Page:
Moving On with "Music of the Mill"

On May 16, I ended my seven-city promotional tour for “Music of the Mill” in San Francisco (although Pasadena’s Vroman Books will have me on June 5). I had a fantastic hour-long interview on KLAW. Then at Borders Books on Mission Bay (across from the SBC Park/Giants Staduim), some 30 people showed – including a few friends and many who came because of the radio shows I’d done in the Bay Area. Again, the discussion around industry, the economic shifts in technology, the closing of major plants and mills, and the impact this has had on our communities and our futures was deep and lively.

I will, of course, continue to promote this book in my on-going talks, readings and events for a long time to come (I’m gone from 80 to 100 days a year). It’s an important book that I hope will have a long shelf life.

The next day – as many already know – the city of Los Angeles elected a Chicano mayor – Antonio Villaragoisa – with close to 60 percent of the vote. This is historical but also challenging for Antonio as well as the whole city. Los Angeles must look toward the future, its elegantly mixed populace, and imaginative and inclusive ways to cooperate, share, learn, and act in the interests of all the people in an unprecedented world city.

I hope to work with Antonio on major key issues – most notably in the arts (LA can lead the nation as a pristine example of what an arts agenda can do to transform blight to beauty and deep divisions to unifying creative endeavors), but also around gangs and violence. There are amazing peace and healing efforts throughout the city that have been minimized, without proper funding, and often pushed aside. Most of the money around gangs and violence is in law enforcement and prisons. While there’s a place for police in any workable package for community peace, much more has to be done on the front end of the problem – with schools, healthcare, decent recreation, creative options, and meaningful work.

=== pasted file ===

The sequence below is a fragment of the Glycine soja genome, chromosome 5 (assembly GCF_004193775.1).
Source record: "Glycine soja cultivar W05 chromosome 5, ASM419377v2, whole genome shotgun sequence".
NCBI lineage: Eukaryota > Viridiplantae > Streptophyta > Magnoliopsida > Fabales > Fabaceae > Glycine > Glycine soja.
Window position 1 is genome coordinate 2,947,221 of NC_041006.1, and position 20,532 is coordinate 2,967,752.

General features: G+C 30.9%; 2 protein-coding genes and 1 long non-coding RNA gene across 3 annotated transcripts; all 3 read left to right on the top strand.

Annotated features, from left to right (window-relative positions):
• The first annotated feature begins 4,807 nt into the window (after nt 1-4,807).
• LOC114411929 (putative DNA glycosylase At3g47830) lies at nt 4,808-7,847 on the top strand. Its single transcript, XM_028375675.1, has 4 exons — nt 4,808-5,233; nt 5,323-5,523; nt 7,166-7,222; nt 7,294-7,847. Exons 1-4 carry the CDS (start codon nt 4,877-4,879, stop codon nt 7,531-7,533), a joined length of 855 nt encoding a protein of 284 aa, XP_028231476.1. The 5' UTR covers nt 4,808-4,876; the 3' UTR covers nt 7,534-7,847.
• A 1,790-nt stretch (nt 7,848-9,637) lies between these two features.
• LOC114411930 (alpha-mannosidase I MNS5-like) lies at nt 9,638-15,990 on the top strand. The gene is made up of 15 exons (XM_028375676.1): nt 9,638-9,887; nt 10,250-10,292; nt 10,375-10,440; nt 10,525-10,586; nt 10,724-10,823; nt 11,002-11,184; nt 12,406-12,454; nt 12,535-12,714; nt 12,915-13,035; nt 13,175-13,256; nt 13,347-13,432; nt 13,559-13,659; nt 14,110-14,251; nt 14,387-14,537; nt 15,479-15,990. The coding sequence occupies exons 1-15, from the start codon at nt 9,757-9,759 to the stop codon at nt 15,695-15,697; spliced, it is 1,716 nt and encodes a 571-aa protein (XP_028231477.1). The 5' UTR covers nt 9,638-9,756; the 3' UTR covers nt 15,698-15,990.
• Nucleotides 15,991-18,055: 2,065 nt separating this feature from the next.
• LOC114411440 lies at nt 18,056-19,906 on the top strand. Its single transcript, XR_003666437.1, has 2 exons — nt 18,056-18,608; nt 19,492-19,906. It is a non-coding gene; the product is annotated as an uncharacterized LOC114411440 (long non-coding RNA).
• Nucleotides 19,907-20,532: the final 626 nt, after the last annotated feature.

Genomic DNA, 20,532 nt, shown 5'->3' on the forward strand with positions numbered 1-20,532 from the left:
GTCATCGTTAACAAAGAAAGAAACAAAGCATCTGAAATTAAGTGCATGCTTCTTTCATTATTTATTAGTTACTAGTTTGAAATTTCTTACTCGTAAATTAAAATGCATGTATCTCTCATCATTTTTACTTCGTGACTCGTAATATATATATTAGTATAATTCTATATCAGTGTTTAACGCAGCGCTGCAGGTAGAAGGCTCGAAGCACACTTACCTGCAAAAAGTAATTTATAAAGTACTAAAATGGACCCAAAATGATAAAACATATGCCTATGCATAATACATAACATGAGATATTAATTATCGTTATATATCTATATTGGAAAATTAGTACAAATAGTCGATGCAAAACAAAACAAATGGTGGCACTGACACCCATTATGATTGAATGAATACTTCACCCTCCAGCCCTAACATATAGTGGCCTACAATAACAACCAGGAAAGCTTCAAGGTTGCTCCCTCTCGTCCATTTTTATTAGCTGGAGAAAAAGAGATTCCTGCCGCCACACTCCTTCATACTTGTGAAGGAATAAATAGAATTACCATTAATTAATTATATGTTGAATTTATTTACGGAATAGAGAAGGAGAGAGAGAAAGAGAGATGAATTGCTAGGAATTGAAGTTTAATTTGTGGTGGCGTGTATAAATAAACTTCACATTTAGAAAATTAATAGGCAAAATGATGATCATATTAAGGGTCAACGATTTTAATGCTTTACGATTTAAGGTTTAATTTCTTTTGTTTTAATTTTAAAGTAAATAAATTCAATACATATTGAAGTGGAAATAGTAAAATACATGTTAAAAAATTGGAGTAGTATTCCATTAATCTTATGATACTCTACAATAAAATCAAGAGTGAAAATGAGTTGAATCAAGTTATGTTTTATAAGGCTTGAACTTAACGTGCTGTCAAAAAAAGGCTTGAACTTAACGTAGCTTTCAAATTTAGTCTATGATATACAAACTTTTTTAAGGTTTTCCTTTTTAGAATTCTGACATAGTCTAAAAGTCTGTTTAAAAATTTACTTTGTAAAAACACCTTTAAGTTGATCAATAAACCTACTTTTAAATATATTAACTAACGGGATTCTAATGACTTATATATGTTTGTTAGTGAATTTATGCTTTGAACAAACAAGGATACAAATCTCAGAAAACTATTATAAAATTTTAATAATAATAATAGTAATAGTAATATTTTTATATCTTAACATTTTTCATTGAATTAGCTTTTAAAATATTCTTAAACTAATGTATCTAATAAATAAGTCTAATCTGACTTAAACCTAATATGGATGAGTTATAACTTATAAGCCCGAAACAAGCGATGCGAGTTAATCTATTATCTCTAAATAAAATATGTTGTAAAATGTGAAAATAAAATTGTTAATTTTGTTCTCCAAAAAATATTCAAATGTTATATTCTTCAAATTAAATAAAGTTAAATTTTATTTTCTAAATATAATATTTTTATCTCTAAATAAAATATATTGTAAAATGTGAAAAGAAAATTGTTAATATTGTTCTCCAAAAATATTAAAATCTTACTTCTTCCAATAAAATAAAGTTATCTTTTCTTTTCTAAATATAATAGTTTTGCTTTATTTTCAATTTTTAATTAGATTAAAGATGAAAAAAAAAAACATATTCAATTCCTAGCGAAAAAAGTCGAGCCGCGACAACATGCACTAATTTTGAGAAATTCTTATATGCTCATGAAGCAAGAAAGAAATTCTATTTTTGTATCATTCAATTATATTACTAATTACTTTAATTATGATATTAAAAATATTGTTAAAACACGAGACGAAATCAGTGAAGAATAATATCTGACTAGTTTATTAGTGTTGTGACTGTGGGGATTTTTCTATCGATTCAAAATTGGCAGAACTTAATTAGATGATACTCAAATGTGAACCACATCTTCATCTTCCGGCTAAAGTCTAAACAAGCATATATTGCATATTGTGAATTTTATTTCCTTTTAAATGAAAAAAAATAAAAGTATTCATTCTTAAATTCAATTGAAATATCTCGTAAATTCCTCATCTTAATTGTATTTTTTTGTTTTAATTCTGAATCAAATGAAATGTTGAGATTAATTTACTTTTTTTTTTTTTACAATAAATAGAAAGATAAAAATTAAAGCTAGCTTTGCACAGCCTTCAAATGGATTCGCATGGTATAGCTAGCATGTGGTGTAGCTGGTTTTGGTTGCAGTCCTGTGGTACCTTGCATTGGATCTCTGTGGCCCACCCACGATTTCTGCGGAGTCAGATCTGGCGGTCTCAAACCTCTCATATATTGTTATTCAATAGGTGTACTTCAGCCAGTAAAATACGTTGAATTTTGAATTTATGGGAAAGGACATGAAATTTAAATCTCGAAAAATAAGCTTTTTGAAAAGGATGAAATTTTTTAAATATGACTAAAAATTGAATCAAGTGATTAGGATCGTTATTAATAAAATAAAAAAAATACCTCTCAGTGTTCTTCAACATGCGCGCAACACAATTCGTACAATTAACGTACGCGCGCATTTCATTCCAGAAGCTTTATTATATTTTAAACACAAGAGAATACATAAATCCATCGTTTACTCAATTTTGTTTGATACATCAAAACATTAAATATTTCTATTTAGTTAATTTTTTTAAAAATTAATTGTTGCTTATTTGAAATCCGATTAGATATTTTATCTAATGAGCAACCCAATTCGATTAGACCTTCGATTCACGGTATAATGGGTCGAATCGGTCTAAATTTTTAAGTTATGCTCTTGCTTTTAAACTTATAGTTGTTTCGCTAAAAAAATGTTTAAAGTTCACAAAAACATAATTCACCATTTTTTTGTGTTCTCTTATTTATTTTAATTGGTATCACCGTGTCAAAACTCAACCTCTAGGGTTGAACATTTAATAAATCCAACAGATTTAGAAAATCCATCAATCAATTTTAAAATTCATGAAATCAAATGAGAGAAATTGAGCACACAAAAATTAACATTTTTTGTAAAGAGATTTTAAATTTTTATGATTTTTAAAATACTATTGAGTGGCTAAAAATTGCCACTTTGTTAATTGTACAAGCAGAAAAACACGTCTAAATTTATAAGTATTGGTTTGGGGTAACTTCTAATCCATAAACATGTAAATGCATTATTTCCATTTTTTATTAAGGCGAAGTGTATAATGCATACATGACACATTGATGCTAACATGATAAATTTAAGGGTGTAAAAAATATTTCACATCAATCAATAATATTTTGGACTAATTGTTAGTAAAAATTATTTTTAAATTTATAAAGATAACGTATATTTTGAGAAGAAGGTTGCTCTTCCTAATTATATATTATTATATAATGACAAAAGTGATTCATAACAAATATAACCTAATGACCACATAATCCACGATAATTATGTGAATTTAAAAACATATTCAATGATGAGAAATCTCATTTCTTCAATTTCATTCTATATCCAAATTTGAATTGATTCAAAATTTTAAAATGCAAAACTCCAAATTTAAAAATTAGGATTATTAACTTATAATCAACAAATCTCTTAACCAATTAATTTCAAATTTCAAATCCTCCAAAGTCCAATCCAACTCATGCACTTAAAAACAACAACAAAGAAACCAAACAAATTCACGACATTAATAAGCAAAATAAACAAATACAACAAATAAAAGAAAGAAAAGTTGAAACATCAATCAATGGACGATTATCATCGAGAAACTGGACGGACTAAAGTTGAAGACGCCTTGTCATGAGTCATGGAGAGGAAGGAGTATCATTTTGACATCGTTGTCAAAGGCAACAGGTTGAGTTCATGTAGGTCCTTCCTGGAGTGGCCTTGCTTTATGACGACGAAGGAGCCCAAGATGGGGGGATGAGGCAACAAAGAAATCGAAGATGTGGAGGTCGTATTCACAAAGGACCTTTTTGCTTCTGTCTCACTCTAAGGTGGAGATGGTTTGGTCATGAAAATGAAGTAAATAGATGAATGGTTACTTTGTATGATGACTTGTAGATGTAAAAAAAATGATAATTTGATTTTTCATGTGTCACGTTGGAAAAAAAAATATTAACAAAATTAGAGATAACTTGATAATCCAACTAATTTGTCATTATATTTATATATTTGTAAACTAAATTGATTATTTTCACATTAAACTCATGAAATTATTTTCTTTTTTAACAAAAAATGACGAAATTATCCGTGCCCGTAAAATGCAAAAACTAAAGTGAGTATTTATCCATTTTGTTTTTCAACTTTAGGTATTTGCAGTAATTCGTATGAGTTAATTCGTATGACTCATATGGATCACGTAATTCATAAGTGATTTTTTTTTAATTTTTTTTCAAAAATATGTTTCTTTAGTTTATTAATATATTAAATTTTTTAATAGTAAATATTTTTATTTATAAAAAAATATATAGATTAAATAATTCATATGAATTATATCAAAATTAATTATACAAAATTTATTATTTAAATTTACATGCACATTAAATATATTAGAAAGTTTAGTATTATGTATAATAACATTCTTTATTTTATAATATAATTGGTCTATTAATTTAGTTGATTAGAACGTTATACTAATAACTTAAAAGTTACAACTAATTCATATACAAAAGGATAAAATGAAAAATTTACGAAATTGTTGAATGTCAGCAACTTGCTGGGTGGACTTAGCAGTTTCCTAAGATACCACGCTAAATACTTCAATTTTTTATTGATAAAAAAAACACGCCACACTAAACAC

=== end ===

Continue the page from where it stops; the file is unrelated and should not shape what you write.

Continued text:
One man can’t do this alone. One man’s leadership, however, can galvanize the energy, vision, and social forces already in place to transform and transcend the deep and ongoing problems plaguing the country’s second largest city.

Tonight, Tia Chucha’s hosts a special reading of Frank Del Olmo’s book “Commentaries on his Time.” Frank past away last year – far too soon. He was an LA Times reporter and editorial board member and one who would go out of his way to help others in his field. I was one of those, many years ago, struggling as a young journalist. People like Del Olmo, Frank Sotomayor, and others would make sure the doors they helped open in U.S. journalism would stay open long enough to bring in new talent and ideas. Frank Del Olmo was always open to me on ideas. Once in the early 1980s, when I brought activists from Juchitan, Oaxaca who had taken over city halls and farmlands with Zapoteca Indian villagers, he set up a special editorial board meeting to hear from them and share knowledge of the growing Mexican indigenous movement for land, dignity, and life. I thank Frank Del Olmo’s wife, Magdalena, and the LA Times for making this event possible. Please come to Tia Chucha’s Café Cultural at 7:30 PM. Frank Del Olmo is someone who must not be forgotten. This book is a great way for his example to be taught to as many as possible – particularly young people looking to grab a thread of life they can follow.


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  • busermo molpey
    commented 2023-06-27 21:37:22 -0700
    The doors that Del Olmo, Frank Sotomayor, and others like them helped open in the United States would remain open thanks to their efforts.